Caroline Moorehead

Policemen who didn’t keep the peace

‘This book,’ notes Roméo Dallaire in his account of the 100 days of genocidal killing in Rwanda in 1994, ‘is long overdue, and I sincerely regret that I did not write it earlier.’ With the continuing massacres in Darfur, however, Shake Hands with the Devil could hardly be more timely. Dallaire was a highly respected

The grass below, above, the vaulted sky

It was soon after he finished work on Flora Britannica, his hugely successful book about the wild plants he had spent his life exploring, that Richard Mabey fell ill. It began as a nagging feeling of ‘ill- fittedness’, being out of kilter with his surroundings, and with the loss of all taste and hunger for

The return of Cosa Nostra

When Silvio Berlusconi came to power for the second time in May 2001, in a landslide victory, Italy became unique among Western democracies: no other nation had at its head its richest citizen — the 35th richest man in the world — someone who also enjoyed a monopoly of the country’s private television broadcasting. More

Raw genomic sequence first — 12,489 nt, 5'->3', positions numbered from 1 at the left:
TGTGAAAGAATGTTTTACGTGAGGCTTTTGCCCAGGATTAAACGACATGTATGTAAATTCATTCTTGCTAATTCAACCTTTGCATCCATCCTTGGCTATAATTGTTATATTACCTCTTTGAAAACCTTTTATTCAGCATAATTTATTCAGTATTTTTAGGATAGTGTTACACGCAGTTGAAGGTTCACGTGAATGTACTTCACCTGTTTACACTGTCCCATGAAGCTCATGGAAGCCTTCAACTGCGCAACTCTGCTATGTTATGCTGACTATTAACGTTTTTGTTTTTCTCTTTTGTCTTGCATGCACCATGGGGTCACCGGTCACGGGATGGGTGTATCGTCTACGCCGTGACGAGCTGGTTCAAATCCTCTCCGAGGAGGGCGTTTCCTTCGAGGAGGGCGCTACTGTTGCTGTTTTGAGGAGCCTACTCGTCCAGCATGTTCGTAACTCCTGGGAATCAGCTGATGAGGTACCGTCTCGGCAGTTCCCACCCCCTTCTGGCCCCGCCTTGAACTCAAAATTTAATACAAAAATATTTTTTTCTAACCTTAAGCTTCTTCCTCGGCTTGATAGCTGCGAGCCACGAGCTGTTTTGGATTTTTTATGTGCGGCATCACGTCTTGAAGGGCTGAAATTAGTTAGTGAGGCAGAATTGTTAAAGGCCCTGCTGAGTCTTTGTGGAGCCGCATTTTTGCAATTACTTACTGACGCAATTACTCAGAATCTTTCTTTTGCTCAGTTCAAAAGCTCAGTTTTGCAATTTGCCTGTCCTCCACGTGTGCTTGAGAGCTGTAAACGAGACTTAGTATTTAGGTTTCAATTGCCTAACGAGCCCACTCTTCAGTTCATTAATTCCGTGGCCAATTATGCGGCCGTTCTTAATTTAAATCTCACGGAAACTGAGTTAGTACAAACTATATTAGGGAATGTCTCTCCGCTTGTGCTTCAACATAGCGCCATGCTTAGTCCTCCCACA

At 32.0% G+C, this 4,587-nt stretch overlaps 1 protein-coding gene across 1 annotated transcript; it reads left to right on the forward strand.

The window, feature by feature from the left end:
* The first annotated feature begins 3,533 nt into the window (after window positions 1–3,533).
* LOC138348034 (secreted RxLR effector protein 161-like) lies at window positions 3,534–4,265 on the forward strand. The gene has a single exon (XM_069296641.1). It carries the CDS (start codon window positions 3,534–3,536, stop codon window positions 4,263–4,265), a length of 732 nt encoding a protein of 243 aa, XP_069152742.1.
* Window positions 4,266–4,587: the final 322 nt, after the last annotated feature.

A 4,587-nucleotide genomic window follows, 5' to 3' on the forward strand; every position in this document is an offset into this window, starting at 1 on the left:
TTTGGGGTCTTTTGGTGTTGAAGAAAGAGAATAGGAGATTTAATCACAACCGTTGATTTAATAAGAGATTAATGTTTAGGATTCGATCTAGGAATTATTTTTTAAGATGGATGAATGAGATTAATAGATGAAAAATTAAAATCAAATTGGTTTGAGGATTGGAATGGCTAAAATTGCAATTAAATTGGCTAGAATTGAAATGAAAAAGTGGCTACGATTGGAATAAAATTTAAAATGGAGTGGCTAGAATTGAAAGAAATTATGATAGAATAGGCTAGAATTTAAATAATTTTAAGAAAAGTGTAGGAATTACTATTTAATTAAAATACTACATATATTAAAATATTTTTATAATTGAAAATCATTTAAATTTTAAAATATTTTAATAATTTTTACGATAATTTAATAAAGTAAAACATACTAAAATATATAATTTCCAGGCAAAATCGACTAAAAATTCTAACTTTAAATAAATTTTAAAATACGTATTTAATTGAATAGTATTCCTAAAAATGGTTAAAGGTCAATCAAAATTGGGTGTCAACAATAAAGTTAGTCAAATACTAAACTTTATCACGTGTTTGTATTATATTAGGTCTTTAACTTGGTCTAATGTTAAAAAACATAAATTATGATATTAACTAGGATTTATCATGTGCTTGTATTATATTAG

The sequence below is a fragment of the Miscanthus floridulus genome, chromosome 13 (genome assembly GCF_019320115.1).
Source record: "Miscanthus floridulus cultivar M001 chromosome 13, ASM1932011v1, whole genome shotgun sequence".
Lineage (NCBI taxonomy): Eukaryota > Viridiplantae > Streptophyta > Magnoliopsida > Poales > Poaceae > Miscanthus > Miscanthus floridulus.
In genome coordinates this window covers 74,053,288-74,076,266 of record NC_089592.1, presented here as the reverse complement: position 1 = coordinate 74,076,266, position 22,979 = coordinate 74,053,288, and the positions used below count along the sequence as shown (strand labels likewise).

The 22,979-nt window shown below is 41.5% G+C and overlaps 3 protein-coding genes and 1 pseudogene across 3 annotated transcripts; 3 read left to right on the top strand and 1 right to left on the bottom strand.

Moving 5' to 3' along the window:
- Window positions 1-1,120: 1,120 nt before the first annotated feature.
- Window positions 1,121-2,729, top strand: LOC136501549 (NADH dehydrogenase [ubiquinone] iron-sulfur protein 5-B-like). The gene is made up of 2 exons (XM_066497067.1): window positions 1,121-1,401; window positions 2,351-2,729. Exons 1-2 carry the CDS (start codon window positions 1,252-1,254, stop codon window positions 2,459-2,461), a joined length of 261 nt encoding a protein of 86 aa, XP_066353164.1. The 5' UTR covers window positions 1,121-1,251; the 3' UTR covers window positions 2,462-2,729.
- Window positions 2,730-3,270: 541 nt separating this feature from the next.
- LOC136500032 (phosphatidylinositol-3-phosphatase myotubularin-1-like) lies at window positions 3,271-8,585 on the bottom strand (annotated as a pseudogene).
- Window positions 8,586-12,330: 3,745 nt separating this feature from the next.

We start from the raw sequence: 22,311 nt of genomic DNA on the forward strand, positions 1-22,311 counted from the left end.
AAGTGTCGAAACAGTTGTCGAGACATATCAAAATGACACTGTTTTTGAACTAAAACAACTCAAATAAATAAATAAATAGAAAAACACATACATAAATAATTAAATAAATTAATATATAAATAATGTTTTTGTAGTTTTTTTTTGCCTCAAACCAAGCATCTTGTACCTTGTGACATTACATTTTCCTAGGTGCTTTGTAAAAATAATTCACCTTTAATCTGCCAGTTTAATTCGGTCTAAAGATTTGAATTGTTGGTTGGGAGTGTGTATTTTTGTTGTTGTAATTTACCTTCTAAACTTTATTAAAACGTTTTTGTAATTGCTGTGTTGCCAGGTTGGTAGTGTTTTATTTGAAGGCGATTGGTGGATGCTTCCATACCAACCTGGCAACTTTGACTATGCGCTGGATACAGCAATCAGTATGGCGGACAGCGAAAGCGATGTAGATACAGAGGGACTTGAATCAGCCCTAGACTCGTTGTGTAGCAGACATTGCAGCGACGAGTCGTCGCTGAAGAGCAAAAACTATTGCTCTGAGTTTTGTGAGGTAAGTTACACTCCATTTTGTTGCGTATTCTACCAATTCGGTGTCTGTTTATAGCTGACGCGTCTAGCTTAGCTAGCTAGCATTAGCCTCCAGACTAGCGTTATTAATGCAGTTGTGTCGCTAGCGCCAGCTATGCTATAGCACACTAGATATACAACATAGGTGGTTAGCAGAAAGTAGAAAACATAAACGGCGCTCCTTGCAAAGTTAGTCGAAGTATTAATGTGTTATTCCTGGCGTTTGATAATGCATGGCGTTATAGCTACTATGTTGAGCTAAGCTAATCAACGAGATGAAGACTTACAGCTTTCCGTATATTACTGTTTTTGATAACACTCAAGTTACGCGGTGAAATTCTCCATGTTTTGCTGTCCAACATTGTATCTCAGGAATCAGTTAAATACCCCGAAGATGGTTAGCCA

Fear of fleeing

Tucked into the pages of The Tyrant’s Novel, Thomas Keneally has slipped a short letter. Giving his reasons for writing the book and stating that he believes it to be the best he has yet produced, the letter is presumably intended for reviewers and booksellers, and it provides information in many ways crucial for readers,

Above and below blood temperature

Who Killed Daniel Pearl?by Bernard-Henri Levy, translated by James X. MitchellDuckworth, £20, pp. 454, ISBN 0715632612 The last time Mariane Pearl saw her husband Daniel, correspondent for the Wall Street Journal, she was preparing a celebratory dinner for their last night in Karachi, and he was setting off for a final interview he believed crucial

A new breed of heroes

When aid workers, battling in distant places to bring some kind of comfort and safety to displaced and miserable people, are asked why they do what they do, many reply that it all comes down to the immediate and very simple satisfaction of giving a hungry person something to eat. ‘There are,’ notes David Snyder,